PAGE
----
10hp briggs & stratton won't start

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  #1  
Old 08-23-06, 12:27 PM
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10hp briggs & stratton won't start

i have a 10hp riding mower,looks like little tractor with head lights
at first it would start fine and run for about 45min.then it would stall and i would have to wait about 45min for it to cool and then it would restart.
now it won't start at all, it cranks only.
i noticed that if i turn the headlight switch on the engine will crank, but if i turn the headlight switch off, it will not even crack.
i took the plug out put the wire on it, laid it to ground and noticed no spark when the engine did crank.
i did disconnect the seat switch years ago.
the blade switch works
the ingear switch works.
going nuts trying to figure this out.
is there a ways to check the pickup coil, my understanding is that the points are built into it.
thanks as always.
 
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Old 08-23-06, 04:08 PM
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Remove the kill wire from the coil and crank it again while checking for spark. If still no spark, and the plug is good, then you have a bad coil. Having the points built into it is one way to put it, but it has no points. The newer coils have electronic ignition that eliminates the need for points.
 
  #3  
Old 11-21-06, 09:46 AM
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I have the same size engine from b+s, but it is very old; probably mid 1970s. I have not had it running and I get no spark. I'm going to replace the sparkplug, but could someone help me understand what points do? I understand their built onto the coil. The engine turns over good.

This tractor has not been run for at least a year and was stored outside uncovered. I found some sort of nest under the engine casing and a hornets nest under the hood!
 
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Old 11-21-06, 11:22 AM
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msidan

If your engine is a 70's vintage then it has points, they are located underneath the flywheel. It is possible to convert an older engine to a breaker less ignition with a magnetron kit, or by replacing the coil with the new solid state designed unit.

You can go to these websites for more insight on ignition system and how they operate

http://www.briggsandstratton.com/display/router.asp?DocID=67479

http://faqs.custhelp.com/cgi-bin/faqs.cfg/php/enduser/std_adp.php?p_faqid=3426
 
  #5  
Old 11-21-06, 02:46 PM
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I got the flywheel off and found what must be the points. The whole area was filled with water though. If I replace the coil with a solid state design coil, do I need any of that point stuff under the flywheel?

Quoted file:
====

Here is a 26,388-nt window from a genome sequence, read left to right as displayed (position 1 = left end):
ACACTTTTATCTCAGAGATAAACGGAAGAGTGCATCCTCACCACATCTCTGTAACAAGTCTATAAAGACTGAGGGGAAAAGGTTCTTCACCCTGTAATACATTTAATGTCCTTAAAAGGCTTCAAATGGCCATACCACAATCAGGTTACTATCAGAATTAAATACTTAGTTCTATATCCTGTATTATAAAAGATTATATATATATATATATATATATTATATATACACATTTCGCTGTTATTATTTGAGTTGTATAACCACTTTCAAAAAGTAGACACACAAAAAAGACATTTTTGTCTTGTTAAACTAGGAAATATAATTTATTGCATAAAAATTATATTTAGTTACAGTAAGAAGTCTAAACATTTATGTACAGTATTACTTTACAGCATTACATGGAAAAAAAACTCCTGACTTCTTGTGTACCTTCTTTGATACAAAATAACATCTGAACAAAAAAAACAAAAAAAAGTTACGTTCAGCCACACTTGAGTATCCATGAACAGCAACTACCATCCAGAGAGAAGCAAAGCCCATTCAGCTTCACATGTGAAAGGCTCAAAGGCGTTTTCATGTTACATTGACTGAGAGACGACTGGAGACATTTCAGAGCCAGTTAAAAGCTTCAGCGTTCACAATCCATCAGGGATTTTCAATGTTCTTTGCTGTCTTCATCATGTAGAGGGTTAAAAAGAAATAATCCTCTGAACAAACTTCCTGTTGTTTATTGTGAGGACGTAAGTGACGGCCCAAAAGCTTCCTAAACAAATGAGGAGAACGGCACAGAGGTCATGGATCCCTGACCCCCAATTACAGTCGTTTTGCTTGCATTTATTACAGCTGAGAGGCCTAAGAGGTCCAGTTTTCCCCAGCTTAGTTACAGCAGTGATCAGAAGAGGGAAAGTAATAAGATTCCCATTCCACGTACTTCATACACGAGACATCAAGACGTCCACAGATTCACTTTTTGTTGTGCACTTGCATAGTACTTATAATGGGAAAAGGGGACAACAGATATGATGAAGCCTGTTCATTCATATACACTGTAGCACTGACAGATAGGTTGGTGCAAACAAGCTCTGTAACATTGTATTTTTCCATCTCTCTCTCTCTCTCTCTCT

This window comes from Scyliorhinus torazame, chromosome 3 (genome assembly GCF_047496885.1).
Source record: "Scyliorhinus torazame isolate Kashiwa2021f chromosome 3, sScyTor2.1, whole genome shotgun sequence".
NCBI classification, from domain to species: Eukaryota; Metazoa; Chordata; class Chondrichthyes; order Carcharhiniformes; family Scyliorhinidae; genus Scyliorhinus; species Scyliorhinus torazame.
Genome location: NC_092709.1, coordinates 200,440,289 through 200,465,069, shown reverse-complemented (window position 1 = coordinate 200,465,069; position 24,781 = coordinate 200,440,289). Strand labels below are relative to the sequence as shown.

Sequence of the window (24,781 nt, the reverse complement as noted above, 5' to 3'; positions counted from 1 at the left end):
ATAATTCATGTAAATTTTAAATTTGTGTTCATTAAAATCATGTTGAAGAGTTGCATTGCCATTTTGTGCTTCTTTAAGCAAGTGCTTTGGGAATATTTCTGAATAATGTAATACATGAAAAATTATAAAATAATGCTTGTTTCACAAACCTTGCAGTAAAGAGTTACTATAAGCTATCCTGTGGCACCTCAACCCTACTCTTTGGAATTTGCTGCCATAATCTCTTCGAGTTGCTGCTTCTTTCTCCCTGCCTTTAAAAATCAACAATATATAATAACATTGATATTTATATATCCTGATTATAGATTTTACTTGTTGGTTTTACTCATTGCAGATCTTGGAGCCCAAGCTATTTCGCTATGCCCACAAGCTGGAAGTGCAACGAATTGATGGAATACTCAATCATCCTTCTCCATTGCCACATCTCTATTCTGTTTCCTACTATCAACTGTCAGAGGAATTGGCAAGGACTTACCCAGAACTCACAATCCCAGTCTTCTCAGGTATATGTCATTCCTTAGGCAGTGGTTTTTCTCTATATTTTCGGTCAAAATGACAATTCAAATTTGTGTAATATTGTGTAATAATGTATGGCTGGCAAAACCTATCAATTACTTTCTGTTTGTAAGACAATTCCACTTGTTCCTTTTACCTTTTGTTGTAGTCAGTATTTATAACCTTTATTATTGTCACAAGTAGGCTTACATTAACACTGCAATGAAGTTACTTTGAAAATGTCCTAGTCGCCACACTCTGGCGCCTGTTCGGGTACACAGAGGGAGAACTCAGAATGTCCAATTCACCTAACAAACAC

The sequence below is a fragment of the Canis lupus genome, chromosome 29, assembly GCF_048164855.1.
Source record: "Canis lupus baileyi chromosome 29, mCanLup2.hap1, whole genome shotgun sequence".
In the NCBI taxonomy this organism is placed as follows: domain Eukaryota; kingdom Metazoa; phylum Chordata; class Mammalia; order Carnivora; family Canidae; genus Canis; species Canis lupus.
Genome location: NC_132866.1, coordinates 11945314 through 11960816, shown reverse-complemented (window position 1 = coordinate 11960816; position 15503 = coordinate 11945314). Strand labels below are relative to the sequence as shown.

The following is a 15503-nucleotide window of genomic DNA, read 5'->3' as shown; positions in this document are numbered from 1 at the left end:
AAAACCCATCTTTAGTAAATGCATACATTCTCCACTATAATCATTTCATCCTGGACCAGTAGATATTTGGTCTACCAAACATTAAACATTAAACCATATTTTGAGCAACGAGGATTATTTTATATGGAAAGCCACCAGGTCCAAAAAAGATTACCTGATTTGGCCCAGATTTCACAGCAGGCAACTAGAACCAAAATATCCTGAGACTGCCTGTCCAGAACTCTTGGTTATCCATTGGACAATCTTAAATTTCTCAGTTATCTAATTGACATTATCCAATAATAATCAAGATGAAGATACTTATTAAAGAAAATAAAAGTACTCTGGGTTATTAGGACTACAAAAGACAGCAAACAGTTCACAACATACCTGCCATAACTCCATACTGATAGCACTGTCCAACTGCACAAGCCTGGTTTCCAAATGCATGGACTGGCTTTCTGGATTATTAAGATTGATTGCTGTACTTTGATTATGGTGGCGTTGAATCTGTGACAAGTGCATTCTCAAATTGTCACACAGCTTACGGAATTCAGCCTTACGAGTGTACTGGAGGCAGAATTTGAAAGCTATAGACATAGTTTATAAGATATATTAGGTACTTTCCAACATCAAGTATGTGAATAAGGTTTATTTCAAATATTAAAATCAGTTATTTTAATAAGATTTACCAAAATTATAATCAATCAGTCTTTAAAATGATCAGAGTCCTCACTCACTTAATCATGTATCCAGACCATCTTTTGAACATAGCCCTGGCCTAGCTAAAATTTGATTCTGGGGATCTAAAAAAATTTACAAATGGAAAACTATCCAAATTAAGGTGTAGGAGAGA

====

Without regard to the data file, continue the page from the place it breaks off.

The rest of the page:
#6  
Old 11-21-06, 03:09 PM
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You can just leave the points in there, just cut the wires leading in from just outside of the cover. If you remove the points you will need to plug the plunger hole to prevent oil from leaking out. I would clean the water off and dry the area to help prevent too much corrosion from setting in.
 
  #7  
Old 11-23-06, 07:51 AM
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I installed a coil from a newer engine and the old engine started right up! However, the key switch will not shut off the engine. There is a small wire coming from the coil that is grounded to the engine and then goes to the key switch.

The battery does not charge; it is a new battery. There are two wires coming from the alternator which are both cut; a thicker wire (to the battery?) and another thinner wire (to the headlights?) Is there supposed to be a fuse? The lawn tractor is a Sears LT 10
 

Last edited by msidan; 11-23-06 at 10:37 AM.
  #8  
Old 11-24-06, 01:42 AM
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The wire coming from the coil shouldn't be grounded to the engine. Most likely, it is attatched to a plastic block that is snapped in the throttle control box, and then goes to the switch. The switch should ground it to shut it off. Using an ohmmeter, you should be able to tell if the switch is bad, or if the switch isn't grounded.

The battery should charge from the red wire coming out from under the flywheel. If this wire is cut, it probably doesn't have a diode in line anymore. If battery voltage is applied to this wire, it will burn up the alternator (stator). This may already be the case. You need a diode in this red wire, with the polarity oriented so as to let current move from the alternator to the battery, but not the other way around.
 
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